"I decided to do Kafka's Metamorphosis, where a man turns into a beetle. This is what I wanted to do – to stage the unstageable.

"I worked with Jacques Lecoq in Paris, who showed how to create an animal: by creating the smallest movement. The audience doesn't say, 'This is a man with hands that look like they have arthritis. It says, 'These are the claws of a beetle.'

"I was terrified – but I got a team of actors together and we opened in 1968 at the little Lamda theatre. We went on to the Roundhouse. It was titanic. I was barely 30 and getting wonderful reviews and I was so proud. Somehow I had hit the spot with it – it's been downhill ever since ...."

Steven Berkoff's book, 'Tales of an Actor's Life', is published on 7 Nov

Antony Sher

"The curse of Macbeth is simply that it is very difficult to do. It is rare that there's a successful production of it. Luckily ours did turn out to be, but I found the role to be the hardest I've ever done.

"It's something about the early stretch of the title role, when he has strange little soliloquies where the idea of murder floats into his mind. Then when he's actually in a discussion with Lady Macbeth, he doesn't want to do it. So it's very hard to resolve at first. Macbeth is a particularly violent soldier – yet he has enormous difficulty killing one old man in his bed. All of these are marvellous contradictions that Shakespeare created, but they defeated me for quite a long time.

"The best acting somehow settles into you and just comes out. You just go with the strange twists and turns of the character, and if you trust them – because you have a good writer behind you! – it will come out good."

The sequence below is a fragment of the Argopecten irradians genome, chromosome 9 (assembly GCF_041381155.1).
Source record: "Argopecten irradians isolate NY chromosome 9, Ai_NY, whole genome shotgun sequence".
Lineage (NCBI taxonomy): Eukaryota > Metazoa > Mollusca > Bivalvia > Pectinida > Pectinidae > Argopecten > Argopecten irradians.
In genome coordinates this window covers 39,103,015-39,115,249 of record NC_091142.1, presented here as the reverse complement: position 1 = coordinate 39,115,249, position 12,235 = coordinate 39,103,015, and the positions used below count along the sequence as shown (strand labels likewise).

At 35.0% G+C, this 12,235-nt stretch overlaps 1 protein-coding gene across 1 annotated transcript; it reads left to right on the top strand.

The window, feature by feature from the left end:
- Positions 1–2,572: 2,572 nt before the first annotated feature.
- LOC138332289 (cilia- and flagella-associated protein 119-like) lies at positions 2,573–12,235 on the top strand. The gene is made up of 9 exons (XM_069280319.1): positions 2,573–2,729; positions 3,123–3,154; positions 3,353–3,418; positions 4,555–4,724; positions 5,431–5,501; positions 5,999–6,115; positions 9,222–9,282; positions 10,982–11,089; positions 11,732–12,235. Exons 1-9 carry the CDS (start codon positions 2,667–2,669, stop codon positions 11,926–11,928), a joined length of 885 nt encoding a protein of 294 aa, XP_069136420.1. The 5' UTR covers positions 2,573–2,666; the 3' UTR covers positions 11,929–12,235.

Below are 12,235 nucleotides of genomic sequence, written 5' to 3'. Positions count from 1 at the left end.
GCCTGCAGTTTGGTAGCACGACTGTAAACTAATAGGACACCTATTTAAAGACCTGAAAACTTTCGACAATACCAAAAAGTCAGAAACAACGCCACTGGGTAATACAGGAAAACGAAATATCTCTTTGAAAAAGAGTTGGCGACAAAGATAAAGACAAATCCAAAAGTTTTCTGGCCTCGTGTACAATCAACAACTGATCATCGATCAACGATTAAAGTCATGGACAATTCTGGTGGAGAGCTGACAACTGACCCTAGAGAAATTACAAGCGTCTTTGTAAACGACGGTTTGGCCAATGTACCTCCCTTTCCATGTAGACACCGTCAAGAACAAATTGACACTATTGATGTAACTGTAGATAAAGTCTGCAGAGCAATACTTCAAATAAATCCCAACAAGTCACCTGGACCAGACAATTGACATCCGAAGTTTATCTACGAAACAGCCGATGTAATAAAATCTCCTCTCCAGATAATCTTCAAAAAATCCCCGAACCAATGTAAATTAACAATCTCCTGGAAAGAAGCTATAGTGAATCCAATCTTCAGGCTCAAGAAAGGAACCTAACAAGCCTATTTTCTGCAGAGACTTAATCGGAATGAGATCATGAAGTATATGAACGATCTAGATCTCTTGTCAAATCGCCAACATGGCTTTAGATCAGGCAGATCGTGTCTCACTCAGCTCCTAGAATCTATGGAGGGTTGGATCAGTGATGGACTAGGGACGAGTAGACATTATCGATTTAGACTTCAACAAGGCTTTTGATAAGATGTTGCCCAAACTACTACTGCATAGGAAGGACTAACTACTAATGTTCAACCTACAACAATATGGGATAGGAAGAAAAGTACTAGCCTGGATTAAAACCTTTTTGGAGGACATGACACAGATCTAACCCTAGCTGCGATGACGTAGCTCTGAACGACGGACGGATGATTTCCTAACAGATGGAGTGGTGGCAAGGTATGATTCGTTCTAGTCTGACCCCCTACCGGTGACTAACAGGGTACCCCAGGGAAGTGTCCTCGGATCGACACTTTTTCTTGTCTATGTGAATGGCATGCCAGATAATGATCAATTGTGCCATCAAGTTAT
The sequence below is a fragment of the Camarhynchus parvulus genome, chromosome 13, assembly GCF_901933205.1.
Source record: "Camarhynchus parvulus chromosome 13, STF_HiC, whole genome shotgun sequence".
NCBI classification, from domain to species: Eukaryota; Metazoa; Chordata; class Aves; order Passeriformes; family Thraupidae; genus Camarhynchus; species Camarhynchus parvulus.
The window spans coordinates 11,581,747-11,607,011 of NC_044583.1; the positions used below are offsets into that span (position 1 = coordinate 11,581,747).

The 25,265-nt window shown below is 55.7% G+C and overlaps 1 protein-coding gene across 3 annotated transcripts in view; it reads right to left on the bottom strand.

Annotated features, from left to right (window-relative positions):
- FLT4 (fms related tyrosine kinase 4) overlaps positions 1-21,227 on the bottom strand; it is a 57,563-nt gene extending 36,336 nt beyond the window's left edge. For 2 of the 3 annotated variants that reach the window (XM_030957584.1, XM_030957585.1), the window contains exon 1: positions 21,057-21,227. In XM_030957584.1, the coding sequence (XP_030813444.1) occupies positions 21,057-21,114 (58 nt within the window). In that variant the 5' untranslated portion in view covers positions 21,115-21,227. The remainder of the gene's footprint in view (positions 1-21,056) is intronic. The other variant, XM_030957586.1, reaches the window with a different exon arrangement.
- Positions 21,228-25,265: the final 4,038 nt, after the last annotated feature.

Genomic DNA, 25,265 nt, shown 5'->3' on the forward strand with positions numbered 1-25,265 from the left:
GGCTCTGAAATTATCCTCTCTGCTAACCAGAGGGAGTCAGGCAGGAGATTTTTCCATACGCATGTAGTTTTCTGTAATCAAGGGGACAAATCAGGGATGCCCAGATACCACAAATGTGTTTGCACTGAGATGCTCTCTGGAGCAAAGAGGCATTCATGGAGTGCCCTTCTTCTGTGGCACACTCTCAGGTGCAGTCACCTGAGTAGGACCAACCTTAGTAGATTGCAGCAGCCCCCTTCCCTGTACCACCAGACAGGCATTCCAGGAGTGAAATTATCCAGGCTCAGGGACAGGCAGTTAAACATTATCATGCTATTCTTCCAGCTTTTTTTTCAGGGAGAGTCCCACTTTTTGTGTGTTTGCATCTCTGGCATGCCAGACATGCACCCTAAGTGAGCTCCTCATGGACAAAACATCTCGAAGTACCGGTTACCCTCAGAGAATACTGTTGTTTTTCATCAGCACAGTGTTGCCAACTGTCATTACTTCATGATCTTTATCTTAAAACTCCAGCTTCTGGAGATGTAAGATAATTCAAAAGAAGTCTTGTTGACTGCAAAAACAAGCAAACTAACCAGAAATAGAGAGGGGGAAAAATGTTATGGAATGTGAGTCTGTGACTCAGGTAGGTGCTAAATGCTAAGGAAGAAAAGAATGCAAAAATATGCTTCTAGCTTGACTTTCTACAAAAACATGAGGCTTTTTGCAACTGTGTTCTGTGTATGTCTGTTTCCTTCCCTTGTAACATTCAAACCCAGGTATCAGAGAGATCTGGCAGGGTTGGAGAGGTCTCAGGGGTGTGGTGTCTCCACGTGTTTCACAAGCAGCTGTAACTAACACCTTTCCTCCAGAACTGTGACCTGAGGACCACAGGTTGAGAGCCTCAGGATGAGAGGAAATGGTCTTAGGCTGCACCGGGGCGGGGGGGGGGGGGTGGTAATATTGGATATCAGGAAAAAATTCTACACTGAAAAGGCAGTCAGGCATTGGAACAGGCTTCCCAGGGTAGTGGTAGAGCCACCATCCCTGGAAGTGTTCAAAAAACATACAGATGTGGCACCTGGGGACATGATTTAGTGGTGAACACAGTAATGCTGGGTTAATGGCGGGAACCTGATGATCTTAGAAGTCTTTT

Antony Sher is starring in 'Broken Glass' at the Vaudeville Theatre, London (londontheatredirect.com) till 10 Dec

Sinead Cusack

"Possibly most frightening was Cleopatra, because of the legend that surrounds her. I found the clue was in the very first line. I was reading masses about the actual woman, and finally I went back to the play. Her first line is, 'If it be love indeed, tell me how much.' It was the cry of the mistress, not the wife, who feels her hold on Antony is weakening and needs to hear how much he loves her.

"The other one was Sebastian Barry's Our Lady of Sligo, where I played a woman dying of cancer who lies in bed through the night. I thought, 'This can't be done, it's not theatrical'; but then I found layers and layers, and peeled them back until I found the woman: you're always searching for the human being."

Sinead Cusack is starring in 'Juno and the Paycock' is at the National Theatre, London, 11 Nov to 3 Jan

Celia Imrie

"Someone like Edward Bond – I did his play The Sea – is quite dense in his writing. But then I had the most glorious light relief in playing the downtrodden sidekick character to Judi Dench. It's very hard to un-see or un-hear a role, so I try not to watch other people's performances. I played Judith in [Noel Coward's] Hay Fever, and Dame Judi had done it in the West End and I was very glad I hadn't seen it, because it would have been hard to follow."

Celia Imrie's autobiography, 'The Happy Hoofer', is out in paperback on 24 Nov. She stars in 'Noises Off' at London's Old Vic, 3 Dec to 25 Feb